j visit LMartJnsburg In the near future.
<>lis Morolnnd, of Itomney, was aen
! fenced !?< two years In tiie penitentiary
f "f the manufacture of moonshine
ilquor.
' "William rjoscv, colored pulIman por
I for of Clarksburg, was lined $51.60 l'or
I biting a cop.
The New Grand Hotel of Princeton
j wnp formally opened on Thurpday even
ing with a banquet. Two hundred and
1 forlv guests wore present.
This week has "been designated an
'"Humane "Week" at Welch, Steps are
! being taken to forcibly bring home the
1 cor on of kindness to animals.
Juror 'Phil Poach was etrlcken with a
sudden and severe Illness that rendered
hlni unconscious during the trial of
I Craig and John Hatfield at "Williamson,
[ being tried en a charge of murdering!
I George <V?ntrelI. Judye I'.alley Inime
j diatelv discharged the Jury and the case |
was continued to the July term of i
Mingo court.
I Harry BafTel. young man o? Grafton. j
I ha/] a narrow escape from death flatur- I
' day. "While fixing n wire that leads to j
j his aerial for a wireless telephone sys
I torn, he threw the one wire leading to
I It over the high tension line of the
j power line which supplies 2200 volts ;
' to the transformers for the lighting J
system. He was knocked unconscious |
. and his life was saved only l>y the act j
' of a neighbor who knocked the wire
out of his hand with a stick.
j "Fads end Fancies of 1922." the show
I i/resentod by the American legion at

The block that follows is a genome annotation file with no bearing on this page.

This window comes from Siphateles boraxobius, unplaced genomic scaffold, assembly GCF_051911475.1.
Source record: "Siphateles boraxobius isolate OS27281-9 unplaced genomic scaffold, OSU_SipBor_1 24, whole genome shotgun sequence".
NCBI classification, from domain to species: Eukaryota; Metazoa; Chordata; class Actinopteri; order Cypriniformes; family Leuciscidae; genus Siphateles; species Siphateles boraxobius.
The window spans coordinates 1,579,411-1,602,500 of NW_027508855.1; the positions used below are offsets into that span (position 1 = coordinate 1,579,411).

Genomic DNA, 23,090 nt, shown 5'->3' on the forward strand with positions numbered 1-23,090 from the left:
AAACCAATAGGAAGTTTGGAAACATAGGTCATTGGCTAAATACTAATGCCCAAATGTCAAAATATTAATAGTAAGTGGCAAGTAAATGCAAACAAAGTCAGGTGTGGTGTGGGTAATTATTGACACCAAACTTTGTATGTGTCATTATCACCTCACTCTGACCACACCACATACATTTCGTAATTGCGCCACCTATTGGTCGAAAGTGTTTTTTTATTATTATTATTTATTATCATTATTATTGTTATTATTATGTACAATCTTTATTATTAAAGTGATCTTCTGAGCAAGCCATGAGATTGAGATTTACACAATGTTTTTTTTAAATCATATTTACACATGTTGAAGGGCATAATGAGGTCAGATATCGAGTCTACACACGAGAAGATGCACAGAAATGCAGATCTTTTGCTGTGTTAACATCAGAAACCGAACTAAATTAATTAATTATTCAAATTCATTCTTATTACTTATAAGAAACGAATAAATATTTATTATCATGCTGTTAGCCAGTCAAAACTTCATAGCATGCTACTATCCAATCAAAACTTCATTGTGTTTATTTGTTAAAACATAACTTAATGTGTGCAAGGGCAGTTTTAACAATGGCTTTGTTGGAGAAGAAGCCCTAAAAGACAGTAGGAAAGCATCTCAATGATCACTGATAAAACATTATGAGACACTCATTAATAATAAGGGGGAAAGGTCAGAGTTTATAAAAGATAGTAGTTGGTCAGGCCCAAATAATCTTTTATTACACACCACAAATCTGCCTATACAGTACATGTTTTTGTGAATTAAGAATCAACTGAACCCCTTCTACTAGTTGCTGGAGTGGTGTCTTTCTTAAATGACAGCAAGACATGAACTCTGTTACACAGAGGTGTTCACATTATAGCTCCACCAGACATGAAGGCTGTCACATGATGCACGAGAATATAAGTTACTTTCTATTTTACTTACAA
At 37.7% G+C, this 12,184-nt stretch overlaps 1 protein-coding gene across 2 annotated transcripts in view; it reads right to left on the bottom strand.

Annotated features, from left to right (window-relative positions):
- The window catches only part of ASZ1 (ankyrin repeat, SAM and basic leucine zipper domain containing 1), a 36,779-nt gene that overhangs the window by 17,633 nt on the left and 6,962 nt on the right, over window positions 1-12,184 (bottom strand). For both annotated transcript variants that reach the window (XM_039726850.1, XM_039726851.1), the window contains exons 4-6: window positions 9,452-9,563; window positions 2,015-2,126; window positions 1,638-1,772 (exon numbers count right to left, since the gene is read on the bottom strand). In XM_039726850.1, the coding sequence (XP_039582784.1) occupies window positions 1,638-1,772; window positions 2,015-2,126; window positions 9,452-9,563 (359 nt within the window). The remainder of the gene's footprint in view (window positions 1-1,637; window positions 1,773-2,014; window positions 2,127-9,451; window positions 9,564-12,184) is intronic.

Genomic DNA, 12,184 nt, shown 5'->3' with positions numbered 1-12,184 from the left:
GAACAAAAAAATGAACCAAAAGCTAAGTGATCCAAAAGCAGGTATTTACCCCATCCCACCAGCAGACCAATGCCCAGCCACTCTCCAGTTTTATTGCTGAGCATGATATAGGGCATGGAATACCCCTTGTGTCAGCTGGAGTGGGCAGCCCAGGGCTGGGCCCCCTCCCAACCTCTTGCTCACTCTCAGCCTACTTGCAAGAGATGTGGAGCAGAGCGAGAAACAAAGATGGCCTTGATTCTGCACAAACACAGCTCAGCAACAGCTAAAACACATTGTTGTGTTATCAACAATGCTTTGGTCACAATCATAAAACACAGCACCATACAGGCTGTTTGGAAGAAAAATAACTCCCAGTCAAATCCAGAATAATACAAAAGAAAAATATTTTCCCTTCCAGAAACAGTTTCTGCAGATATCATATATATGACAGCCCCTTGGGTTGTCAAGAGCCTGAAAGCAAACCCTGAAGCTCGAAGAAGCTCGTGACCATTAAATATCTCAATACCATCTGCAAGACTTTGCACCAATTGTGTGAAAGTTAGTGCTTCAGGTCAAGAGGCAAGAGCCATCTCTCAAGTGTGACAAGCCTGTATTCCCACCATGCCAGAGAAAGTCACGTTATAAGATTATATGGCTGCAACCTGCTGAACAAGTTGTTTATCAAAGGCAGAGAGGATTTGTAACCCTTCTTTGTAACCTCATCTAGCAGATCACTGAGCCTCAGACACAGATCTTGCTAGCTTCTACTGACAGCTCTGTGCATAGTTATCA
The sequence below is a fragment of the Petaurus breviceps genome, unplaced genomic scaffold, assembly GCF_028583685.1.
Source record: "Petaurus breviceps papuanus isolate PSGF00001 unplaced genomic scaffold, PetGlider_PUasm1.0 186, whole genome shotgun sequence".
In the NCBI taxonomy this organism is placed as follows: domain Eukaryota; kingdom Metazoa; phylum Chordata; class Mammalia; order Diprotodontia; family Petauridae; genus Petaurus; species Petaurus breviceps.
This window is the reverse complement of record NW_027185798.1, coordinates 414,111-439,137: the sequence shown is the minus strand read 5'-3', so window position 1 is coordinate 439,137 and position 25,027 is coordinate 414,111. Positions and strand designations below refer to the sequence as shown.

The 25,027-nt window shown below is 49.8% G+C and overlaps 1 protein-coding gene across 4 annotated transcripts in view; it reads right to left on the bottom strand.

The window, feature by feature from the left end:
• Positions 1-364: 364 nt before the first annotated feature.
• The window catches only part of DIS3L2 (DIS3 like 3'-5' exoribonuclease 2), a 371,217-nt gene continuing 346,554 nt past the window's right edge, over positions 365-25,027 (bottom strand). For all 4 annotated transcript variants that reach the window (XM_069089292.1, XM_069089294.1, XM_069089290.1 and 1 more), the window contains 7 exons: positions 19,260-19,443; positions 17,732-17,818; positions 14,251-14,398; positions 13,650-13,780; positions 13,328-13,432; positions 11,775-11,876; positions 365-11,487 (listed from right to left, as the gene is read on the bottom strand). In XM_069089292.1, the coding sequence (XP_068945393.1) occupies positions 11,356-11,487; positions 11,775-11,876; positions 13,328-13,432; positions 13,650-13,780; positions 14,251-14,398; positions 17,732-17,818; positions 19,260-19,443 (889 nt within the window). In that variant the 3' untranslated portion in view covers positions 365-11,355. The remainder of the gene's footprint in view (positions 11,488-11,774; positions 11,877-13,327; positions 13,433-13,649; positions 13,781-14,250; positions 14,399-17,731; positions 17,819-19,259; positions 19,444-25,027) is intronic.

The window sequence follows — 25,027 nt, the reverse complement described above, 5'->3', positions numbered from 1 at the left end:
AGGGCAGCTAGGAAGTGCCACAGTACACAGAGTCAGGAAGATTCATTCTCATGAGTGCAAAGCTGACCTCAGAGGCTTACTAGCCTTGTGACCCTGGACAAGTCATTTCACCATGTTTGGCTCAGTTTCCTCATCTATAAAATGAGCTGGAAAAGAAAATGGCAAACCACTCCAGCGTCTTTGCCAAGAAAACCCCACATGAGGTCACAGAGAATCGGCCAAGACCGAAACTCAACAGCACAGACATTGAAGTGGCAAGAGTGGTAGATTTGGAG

i Grafton, was n big .success.
B. F. Mcintosh, Ago 8V. of Pleasant
Creek, near Orafton. died on Saturday
morning from complication of diseases.
P.er. Jes'e O. Baugh, who recently
resigned as pastor of the Christian
Church of Plstersvllle. preached his
farewell sermon Sunday night. Rev.
Baugh will take charge of the Brooklyn
Christian Church on Sunday. April 80.
Work has been started on the new
baseball diamond on McCoy tract at
Sistersville, which will be used by the
t Slstorr,villa Industrial Baseball I,eague.
I T? is row practically assured (bat
Weston will have first-class playgrounds
j for lis children. Work has already been
j started on one field.
"Weston vrlll have a chnutnurjtta July
2 to 8.
Main street from Second to First
street at "Weston is to be made a one
way street
They had been keeping company for
;r number of yours. but he never had
1 the tiervo to propose. One night he
, called at her house, she van popping
(corn, f-'he handed him the popper, say
' !ng Innocently, "Hon't you want to
pop?"
They both laughed nnd that made It
'easier for him. lie popped the question
1 then and there.
Italy has rnot its problem of tinem
I ployment by developing the natural |
, resources of the country.
FIRS I !M CITIZENS ACRE ON
if BROWNING FOR COUNCIL
MASS MXETIWO- MAKES STTOOES
TION?TO BE OIVEW TO
COUNCIL TONIOHT.
Committee W1U mfonn Body That Late
Captain Otto'e Nephew 1?
Ward's Choice.
|
City council, this evening, will be |
askod by a committee appointed at a
mass meeting of First ward citizens last
night, to elect Harry AV. Browning as
the successor of the Into Captain AVil- '
Ham T- Otto as member of council from j
First ward.
Several days ago, W. O. McCluskey,
called a meeting of citizens of the First
ward to meet at the Vtgiicnt engine J
house for the purpose of discussing
who would be tho most popular choice
of the First ward citizens as a suc
cessor to Captain Otto.
The meeting was held last evening i
and a largo number of First ward 1
citizens attended, being a represents-j.
Hon of both social nnd political sides. '
AV. O. McCluskey acted as chairman of |